A 6.2 magnitude earthquake has struck off the coast of Japan. The earthquake was also clearly felt in Tokyo: the tremors were so strong that the high building shook. So far there have been no reports of injuries.
A 6.2 magnitude earthquake off the coast of Japan shook buildings in the densely populated capital of Tokyo on Friday. As the Japanese meteorological authority announced, the quake was measured on Friday evening at 7:03 p.m. (local time, 12:03 p.m. CEST) off the coast of the Chiba region in the Pacific at a depth of 50 kilometers. Injuries or damage were initially not reported.
“A Rocking from Side to Side”
Because of the quake, train service in the area was temporarily halted, and runways at Tokyo’s Narita International Airport were temporarily closed. A tsunami warning was not issued. The country’s nuclear power plants also reported no abnormalities.
Nevertheless, the earthquake was clearly felt in the 14-million-inhabitant metropolis of Tokyo. “It felt like being on a boat,” said a presenter on public broadcaster NHK. “A side-to-side rocking that seemed to last for more than 30 seconds.”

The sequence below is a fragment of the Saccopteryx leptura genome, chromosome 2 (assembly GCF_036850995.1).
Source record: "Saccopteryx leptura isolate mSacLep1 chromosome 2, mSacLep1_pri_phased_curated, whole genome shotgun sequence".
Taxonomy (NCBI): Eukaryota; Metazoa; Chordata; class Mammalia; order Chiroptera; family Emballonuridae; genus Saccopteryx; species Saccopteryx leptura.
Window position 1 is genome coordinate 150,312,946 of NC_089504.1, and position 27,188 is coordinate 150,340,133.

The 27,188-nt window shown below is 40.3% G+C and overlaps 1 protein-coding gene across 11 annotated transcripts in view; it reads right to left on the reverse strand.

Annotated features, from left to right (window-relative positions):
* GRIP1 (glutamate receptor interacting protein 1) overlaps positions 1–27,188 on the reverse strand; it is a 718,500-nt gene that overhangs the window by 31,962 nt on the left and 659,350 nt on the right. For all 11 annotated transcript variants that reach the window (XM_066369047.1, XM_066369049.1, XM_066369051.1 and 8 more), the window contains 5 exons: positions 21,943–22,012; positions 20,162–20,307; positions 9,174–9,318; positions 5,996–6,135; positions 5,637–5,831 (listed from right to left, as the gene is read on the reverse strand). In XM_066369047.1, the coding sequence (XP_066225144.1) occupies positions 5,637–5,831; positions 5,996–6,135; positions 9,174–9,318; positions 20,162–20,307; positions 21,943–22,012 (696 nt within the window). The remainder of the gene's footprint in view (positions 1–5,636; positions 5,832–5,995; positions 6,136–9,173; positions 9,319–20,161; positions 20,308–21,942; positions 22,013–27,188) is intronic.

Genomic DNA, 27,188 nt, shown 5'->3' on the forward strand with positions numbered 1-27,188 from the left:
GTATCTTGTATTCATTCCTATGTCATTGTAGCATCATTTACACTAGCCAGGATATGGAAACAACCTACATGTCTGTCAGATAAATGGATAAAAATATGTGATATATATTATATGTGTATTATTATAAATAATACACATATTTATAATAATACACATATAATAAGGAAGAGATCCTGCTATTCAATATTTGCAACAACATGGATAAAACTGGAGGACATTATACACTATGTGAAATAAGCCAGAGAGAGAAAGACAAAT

Shortly before the tremor, Japanese television broadcasters broadcast information from the nationwide earthquake early warning system, which warned the population of imminent severe earthquakes.
Japan: Frequent earthquakes and volcanic eruptions
Japan lies on what is known as the Pacific Ring of Fire, where tectonic plates collide. Earthquakes and volcanic eruptions are common in this area. Strict building regulations therefore apply in Japan, and there are regular earthquake exercises.
In early May, a magnitude 6.3 earthquake shook the Ishikawa region inland. One person died and 49 others were injured.
In March 2011, a 9.0 magnitude earthquake triggered a devastating tsunami on Japan’s northeast coast, killing thousands. In addition, the natural disaster at the Fukushima nuclear power plant led to the worst nuclear accident in the world since the Chernobyl disaster.